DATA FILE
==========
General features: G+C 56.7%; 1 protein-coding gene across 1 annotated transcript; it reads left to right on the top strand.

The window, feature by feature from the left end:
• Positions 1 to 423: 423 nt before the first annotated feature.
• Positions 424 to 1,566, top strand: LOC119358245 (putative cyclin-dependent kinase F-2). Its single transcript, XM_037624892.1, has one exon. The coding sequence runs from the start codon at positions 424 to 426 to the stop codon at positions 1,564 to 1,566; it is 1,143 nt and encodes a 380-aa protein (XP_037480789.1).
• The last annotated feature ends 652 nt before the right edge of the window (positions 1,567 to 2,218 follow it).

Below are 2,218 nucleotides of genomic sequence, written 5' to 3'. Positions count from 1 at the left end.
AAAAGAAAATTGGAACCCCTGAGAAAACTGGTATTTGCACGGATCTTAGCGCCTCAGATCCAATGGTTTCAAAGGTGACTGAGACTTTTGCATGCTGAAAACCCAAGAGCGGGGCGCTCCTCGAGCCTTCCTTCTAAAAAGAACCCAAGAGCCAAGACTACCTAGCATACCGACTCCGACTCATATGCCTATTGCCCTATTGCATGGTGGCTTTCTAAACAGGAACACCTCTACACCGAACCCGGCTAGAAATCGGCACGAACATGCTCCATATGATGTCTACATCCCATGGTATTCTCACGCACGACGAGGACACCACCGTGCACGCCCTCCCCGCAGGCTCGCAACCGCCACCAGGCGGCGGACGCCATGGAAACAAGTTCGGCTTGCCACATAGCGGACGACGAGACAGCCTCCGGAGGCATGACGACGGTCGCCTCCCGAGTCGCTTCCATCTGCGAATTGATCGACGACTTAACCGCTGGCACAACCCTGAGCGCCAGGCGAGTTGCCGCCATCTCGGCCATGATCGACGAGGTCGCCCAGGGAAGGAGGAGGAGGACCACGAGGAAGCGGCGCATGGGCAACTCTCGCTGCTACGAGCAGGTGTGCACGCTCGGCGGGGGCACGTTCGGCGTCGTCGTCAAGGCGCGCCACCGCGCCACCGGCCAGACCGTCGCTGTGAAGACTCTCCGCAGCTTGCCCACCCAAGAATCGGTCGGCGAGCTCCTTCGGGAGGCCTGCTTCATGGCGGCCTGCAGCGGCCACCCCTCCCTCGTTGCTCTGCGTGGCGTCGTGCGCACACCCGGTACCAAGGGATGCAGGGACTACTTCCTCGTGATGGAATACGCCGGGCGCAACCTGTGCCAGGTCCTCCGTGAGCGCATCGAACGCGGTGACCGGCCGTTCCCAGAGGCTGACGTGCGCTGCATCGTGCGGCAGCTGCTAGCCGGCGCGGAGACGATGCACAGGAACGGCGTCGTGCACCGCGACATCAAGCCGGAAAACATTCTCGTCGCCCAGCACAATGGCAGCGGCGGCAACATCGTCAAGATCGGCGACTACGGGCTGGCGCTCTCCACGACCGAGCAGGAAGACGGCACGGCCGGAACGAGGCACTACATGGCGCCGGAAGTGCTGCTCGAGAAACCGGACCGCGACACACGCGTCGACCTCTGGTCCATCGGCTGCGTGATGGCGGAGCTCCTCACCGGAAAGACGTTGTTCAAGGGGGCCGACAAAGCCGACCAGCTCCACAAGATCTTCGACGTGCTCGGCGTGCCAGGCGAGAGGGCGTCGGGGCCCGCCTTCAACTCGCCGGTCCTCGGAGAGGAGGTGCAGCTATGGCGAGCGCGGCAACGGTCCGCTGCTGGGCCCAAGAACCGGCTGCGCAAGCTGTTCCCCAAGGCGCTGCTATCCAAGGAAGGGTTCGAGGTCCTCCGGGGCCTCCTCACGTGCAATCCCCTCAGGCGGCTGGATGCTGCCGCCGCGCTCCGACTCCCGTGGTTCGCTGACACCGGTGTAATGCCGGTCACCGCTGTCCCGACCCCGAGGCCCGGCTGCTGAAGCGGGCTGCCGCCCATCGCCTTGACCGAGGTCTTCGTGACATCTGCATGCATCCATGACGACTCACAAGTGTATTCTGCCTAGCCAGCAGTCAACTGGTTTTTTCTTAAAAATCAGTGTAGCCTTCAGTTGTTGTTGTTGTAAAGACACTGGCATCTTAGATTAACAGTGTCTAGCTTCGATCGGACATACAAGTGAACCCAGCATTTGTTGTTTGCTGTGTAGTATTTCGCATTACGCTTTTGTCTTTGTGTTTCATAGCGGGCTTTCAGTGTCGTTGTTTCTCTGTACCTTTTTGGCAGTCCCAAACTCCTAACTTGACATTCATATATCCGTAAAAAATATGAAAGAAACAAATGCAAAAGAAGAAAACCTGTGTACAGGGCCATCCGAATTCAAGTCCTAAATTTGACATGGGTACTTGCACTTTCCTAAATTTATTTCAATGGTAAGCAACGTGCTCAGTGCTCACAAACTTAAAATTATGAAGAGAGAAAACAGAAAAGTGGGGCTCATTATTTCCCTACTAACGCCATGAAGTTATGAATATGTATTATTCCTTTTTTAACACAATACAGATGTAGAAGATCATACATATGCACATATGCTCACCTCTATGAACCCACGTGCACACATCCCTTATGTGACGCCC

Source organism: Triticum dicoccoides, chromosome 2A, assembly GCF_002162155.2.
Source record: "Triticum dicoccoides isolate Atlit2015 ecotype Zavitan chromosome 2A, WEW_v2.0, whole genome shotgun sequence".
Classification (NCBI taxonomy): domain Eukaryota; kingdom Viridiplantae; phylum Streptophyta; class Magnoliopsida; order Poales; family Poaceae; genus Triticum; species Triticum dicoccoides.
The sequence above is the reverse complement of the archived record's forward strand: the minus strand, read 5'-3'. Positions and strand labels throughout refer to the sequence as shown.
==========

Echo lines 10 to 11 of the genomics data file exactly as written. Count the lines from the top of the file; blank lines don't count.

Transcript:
Classification (NCBI taxonomy): domain Eukaryota; kingdom Viridiplantae; phylum Streptophyta; class Magnoliopsida; order Poales; family Poaceae; genus Triticum; species Triticum dicoccoides.
The sequence above is the reverse complement of the archived record's forward strand: the minus strand, read 5'-3'. Positions and strand labels throughout refer to the sequence as shown.